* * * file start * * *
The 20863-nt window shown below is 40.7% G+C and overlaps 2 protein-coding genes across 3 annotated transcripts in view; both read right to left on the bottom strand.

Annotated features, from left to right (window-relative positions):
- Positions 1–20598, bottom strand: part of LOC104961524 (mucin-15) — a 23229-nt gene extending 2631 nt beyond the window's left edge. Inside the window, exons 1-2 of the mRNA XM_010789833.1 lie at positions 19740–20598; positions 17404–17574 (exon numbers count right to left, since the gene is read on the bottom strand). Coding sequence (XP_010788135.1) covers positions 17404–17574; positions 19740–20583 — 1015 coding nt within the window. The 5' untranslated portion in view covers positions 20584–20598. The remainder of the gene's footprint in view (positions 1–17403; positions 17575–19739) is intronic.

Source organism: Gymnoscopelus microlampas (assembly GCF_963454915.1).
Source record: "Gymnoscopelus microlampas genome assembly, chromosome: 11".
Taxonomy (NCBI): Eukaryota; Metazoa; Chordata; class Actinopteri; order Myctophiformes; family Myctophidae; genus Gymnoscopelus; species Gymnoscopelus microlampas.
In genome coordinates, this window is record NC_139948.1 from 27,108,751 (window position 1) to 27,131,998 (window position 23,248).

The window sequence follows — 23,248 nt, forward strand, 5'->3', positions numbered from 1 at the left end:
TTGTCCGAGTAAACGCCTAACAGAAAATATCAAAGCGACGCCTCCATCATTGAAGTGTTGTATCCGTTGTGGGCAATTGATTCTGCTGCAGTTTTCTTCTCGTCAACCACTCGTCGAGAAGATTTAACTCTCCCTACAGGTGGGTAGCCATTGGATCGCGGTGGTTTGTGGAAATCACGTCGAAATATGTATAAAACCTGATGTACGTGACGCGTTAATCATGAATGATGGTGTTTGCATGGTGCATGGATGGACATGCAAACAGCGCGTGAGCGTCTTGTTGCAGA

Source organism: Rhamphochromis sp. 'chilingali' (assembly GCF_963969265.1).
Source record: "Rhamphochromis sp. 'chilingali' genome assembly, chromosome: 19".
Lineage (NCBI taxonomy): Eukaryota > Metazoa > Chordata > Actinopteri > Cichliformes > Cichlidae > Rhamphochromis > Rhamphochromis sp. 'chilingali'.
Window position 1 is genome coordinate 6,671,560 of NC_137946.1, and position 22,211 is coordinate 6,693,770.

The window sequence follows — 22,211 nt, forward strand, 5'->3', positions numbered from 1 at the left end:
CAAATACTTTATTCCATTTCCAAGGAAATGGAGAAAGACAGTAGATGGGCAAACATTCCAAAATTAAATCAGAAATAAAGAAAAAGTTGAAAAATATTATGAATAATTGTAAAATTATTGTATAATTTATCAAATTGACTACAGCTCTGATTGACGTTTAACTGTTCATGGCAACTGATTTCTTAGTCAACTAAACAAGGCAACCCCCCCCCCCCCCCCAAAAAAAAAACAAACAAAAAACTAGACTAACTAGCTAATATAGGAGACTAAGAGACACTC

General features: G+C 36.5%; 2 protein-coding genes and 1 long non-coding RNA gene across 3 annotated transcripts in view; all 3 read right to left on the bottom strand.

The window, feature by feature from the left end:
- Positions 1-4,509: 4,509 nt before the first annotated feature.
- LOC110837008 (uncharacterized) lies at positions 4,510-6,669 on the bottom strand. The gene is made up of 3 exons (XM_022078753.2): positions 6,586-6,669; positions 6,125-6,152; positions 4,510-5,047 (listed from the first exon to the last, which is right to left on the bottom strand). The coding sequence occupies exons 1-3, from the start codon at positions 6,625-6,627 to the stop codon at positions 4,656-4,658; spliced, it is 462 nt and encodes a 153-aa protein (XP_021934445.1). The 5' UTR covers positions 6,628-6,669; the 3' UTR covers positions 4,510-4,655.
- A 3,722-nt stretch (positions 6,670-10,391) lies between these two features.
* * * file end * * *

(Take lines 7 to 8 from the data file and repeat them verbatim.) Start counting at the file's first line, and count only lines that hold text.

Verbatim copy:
In genome coordinates, this window is record NC_139948.1 from 27,108,751 (window position 1) to 27,131,998 (window position 23,248).

The window sequence follows — 23,248 nt, forward strand, 5'->3', positions numbered from 1 at the left end: